Jointly produced by Texas A&M AgriLife Extension, Kansas State University Research and Extension, University of Nebraska and Oklahoma State University.
*Blog from Fire Crew Member
* Rekindling the Fire– by Martha Mintz | The Furrow, A John Deere Publication
*Learn How to Burn Safely UNL has the following resources that can be ordered directly from Mike Riese: firstname.lastname@example.org
- 200- Conducting a Prescribed Burn and Burning Checklist EC-121 $134.00
- 110- Grassland Mgt. with Prescribed Fire EC 148 $110.00
- 200- Act Now or Pay Later EC-1784 $462.00
- 200- Integrated Mgt. of Eastern Red Cedar EC-186 about $400
2018 First Burn of the Year! Read all about it…
CPNRD’s 1st PRESCRIBED BURN
In 2005, the NRD conducted its first prescribed burn near Chapman on land owned by Don and Barbara Reeves. The burn was conducted on five acres of land just across the road from their home. The Reeves’ goals to kill weed seeds and rejuvenate the natural grasses that had been planted were reached. These included: buffalograss, big bluestem, side-oats gramma, switchgrass, little bluestem and blue gramma. Don grew grasses in his greenhouse that he transplanted later that spring. Prior to the burn, the acreage had been used for grazing by his neighbor’s cattle. The burn helped rejuvenate wildflowers that he’d planted such as coneflowers, Mexican redhat, blanketflowers, blue easters, purple prairie clover, Illinois bungleflower, and partridge pea.
RED CEDAR ENCROACHMENT
Trees that suck up sunlight and groundwater at the expense of other prairie plants are creating new headaches throughout the Plains, including Nebraska.
The eastern red cedar tree spreads so quickly that it catches many landowners off-guard, consuming huge areas of productive ranchland and threatening many of the area’s original prairies. At one point in Nebraska, the trees expanded at a pace of nearly 40,000 acres a year — an area roughly half the size of Omaha — until conservationists joined forces with local ranchers to conduct more brush-clearing burns.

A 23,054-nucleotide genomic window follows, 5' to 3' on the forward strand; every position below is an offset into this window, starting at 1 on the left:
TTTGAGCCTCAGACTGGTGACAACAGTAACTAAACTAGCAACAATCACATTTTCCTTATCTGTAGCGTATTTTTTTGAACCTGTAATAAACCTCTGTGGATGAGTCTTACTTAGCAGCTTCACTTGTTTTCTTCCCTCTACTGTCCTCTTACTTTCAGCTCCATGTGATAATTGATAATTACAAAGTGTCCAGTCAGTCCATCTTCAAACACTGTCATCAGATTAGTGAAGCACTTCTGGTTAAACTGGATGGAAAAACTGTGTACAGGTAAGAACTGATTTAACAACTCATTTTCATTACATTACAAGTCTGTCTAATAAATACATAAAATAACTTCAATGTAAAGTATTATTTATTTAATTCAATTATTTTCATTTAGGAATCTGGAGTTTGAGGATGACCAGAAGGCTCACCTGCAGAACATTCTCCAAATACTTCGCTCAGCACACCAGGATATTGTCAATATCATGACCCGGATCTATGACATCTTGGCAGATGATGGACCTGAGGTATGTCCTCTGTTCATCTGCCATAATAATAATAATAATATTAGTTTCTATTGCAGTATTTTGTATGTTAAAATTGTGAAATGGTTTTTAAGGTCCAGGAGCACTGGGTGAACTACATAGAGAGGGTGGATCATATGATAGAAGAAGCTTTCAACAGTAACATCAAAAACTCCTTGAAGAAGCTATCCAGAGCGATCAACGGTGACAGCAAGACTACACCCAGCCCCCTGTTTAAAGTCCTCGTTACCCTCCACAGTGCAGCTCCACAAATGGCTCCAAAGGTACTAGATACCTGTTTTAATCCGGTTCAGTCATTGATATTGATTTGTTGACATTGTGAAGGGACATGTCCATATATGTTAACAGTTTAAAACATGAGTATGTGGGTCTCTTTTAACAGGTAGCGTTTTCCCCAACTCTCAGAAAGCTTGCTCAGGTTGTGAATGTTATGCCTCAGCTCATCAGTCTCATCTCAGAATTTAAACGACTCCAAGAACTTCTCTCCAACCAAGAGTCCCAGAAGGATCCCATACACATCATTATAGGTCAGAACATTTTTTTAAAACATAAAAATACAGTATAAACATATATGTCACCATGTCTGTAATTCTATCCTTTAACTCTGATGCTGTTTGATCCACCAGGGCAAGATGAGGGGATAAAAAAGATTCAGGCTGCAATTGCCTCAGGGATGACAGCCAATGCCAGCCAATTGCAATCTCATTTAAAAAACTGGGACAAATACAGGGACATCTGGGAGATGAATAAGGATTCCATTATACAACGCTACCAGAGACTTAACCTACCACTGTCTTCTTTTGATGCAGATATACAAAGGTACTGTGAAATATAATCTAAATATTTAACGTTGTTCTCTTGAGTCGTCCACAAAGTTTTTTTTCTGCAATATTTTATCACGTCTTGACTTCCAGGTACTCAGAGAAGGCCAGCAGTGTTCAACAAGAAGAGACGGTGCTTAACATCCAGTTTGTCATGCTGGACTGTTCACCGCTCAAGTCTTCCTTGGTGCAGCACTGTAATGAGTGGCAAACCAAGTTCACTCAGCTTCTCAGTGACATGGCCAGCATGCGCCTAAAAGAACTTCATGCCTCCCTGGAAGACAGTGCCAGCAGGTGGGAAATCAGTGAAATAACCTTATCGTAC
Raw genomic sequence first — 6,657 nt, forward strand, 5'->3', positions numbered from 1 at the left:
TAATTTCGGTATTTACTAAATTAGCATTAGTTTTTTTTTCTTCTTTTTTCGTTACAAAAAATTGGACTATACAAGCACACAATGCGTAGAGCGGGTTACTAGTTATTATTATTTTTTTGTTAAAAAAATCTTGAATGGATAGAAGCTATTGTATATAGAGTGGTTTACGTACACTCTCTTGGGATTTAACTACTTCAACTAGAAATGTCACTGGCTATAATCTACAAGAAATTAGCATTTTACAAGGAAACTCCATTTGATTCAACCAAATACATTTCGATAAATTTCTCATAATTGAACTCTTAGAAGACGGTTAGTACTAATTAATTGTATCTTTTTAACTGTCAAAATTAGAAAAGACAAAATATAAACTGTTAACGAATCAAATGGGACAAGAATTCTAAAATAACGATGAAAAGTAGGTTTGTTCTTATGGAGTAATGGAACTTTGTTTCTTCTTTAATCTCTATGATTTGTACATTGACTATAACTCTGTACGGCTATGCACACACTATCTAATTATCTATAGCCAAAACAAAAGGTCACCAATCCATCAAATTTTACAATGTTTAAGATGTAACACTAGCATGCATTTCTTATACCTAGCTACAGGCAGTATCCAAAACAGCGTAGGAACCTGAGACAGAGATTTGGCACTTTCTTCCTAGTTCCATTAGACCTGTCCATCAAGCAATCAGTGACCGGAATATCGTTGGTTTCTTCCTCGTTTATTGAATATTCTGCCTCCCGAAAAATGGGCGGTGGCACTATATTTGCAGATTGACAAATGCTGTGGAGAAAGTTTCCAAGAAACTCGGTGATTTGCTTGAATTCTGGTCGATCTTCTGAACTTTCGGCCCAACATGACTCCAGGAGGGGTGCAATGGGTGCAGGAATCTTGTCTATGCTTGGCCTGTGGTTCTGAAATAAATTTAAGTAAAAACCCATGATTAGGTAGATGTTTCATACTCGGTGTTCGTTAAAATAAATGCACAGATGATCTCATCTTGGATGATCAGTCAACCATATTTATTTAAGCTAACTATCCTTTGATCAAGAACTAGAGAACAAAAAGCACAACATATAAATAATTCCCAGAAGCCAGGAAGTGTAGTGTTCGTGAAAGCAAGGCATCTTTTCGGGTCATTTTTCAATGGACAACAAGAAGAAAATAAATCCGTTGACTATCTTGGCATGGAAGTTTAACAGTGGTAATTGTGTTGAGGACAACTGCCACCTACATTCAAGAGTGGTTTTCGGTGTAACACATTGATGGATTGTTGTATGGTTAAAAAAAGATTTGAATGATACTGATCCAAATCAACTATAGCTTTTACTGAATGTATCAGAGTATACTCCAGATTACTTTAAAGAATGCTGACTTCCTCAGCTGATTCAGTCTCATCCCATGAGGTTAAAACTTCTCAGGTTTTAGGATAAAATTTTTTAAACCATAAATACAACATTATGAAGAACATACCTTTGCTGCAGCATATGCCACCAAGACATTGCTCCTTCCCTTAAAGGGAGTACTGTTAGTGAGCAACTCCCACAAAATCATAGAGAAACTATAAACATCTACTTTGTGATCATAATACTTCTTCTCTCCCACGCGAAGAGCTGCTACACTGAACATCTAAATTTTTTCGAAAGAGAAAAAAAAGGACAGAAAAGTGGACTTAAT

Conservationists call it a “green glacier” that started in Texas and Oklahoma and swept north across the Plains into Kansas, Nebraska, western Iowa and the Dakotas.
“It gets worse every day,” said John Ortmann, a rangeland ecologist in Ord who has worked with conservation groups to thin the eastern red cedar population. “Some people say, ‘Wait until it’s a problem.’ That’s like saying, ‘I’m not going to change my oil until the engine blows up.'”
The trees traditionally survived on steep, north-facing slopes in canyons where prairie fires couldn’t reach. But then settlers started using them as windbreaks, and birds further spread the trees by eating seeds, then excreting them while perched atop power lines.
The trees are native to the Plains but they can grow so thick that many animals can’t use them for shelter. They tower over smaller native plants and grasses, sucking up all sunlight and groundwater and turning prairie grass into barren patches of dirt. Without native grasses, water runoff increases and erodes the soil.
“The land becomes absolutely worthless,” Ortmann said. “Once they’ve grown up, they take everything on the prairie. You can have hundreds of different kinds of plants, or you can have cedar trees. You can’t have both.”
In western Iowa, conservationists worry about the tree encroaching on the Loess Hills, an ecosystem with some of the state’s few remaining prairies.